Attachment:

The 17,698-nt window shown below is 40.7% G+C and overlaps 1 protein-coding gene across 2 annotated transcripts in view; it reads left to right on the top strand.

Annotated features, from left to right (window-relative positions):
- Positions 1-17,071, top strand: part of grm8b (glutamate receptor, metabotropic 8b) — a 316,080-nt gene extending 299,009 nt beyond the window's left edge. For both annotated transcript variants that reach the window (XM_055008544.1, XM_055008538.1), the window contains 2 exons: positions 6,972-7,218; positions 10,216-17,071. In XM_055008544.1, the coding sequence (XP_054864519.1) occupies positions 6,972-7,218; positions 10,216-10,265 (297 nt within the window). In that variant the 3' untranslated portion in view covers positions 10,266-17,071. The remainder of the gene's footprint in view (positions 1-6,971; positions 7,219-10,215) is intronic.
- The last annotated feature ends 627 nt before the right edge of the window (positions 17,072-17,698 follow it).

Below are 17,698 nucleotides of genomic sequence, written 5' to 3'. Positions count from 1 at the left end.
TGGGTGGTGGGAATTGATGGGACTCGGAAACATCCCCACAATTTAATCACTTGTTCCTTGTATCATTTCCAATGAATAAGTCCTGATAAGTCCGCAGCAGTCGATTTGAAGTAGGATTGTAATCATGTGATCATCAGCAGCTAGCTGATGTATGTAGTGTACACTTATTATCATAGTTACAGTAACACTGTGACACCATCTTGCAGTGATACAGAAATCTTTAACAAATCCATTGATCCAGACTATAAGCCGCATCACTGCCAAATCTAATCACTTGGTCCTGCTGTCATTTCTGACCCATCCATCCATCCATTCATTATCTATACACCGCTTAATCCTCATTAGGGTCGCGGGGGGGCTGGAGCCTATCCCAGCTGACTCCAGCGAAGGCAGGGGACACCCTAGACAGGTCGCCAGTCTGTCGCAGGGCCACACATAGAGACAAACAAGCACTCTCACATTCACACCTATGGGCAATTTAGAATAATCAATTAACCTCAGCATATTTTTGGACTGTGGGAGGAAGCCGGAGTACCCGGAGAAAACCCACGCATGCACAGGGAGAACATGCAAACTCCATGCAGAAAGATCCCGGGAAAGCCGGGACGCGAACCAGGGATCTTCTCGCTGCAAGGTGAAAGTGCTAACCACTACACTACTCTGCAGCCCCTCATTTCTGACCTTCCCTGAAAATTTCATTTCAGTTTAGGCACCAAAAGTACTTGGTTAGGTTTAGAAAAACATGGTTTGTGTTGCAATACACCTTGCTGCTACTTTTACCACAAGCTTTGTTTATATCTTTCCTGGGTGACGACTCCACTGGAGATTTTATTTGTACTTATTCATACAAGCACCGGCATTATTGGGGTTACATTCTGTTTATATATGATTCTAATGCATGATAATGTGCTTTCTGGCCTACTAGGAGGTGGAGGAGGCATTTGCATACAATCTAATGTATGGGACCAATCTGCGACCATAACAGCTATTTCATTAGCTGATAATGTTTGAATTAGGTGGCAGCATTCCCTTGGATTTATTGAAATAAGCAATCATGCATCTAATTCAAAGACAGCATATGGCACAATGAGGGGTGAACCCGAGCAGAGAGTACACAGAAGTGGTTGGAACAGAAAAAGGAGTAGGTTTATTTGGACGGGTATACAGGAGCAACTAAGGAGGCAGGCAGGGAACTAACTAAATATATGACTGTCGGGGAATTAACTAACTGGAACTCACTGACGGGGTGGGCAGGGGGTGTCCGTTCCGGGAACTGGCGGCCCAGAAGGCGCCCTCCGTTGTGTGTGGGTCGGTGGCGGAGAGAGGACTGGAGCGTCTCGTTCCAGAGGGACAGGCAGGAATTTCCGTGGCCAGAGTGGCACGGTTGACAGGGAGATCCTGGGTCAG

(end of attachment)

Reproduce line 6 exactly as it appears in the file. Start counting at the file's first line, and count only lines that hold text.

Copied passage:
TGGGTGGTGGGAATTGATGGGACTCGGAAACATCCCCACAATTTAATCACTTGTTCCTTGTATCATTTCCAATGAATAAGTCCTGATAAGTCCGCAGCAGTCGATTTGAAGTAGGATTGTAATCATGTGATCATCAGCAGCTAGCTGATGTATGTAGTGTACACTTATTATCATAGTTACAGTAACACTGTGACACCATCTTGCAGTGATACAGAAATCTTTAACAAATCCATTGATCCAGACTATAAGCCGCATCACTGCCAAATCTAATCACTTGGTCCTGCTGTCATTTCTGACCCATCCATCCATCCATTCATTATCTATACACCGCTTAATCCTCATTAGGGTCGCGGGGGGGCTGGAGCCTATCCCAGCTGACTCCAGCGAAGGCAGGGGACACCCTAGACAGGTCGCCAGTCTGTCGCAGGGCCACACATAGAGACAAACAAGCACTCTCACATTCACACCTATGGGCAATTTAGAATAATCAATTAACCTCAGCATATTTTTGGACTGTGGGAGGAAGCCGGAGTACCCGGAGAAAACCCACGCATGCACAGGGAGAACATGCAAACTCCATGCAGAAAGATCCCGGGAAAGCCGGGACGCGAACCAGGGATCTTCTCGCTGCAAGGTGAAAGTGCTAACCACTACACTACTCTGCAGCCCCTCATTTCTGACCTTCCCTGAAAATTTCATTTCAGTTTAGGCACCAAAAGTACTTGGTTAGGTTTAGAAAAACATGGTTTGTGTTGCAATACACCTTGCTGCTACTTTTACCACAAGCTTTGTTTATATCTTTCCTGGGTGACGACTCCACTGGAGATTTTATTTGTACTTATTCATACAAGCACCGGCATTATTGGGGTTACATTCTGTTTATATATGATTCTAATGCATGATAATGTGCTTTCTGGCCTACTAGGAGGTGGAGGAGGCATTTGCATACAATCTAATGTATGGGACCAATCTGCGACCATAACAGCTATTTCATTAGCTGATAATGTTTGAATTAGGTGGCAGCATTCCCTTGGATTTATTGAAATAAGCAATCATGCATCTAATTCAAAGACAGCATATGGCACAATGAGGGGTGAACCCGAGCAGAGAGTACACAGAAGTGGTTGGAACAGAAAAAGGAGTAGGTTTATTTGGACGGGTATACAGGAGCAACTAAGGAGGCAGGCAGGGAACTAACTAAATATATGACTGTCGGGGAATTAACTAACTGGAACTCACTGACGGGGTGGGCAGGGGGTGTCCGTTCCGGGAACTGGCGGCCCAGAAGGCGCCCTCCGTTGTGTGTGGGTCGGTGGCGGAGAGAGGACTGGAGCGTCTCGTTCCAGAGGGACAGGCAGGAATTTCCGTGGCCAGAGTGGCACGGTTGACAGGGAGATCCTGGGTCAG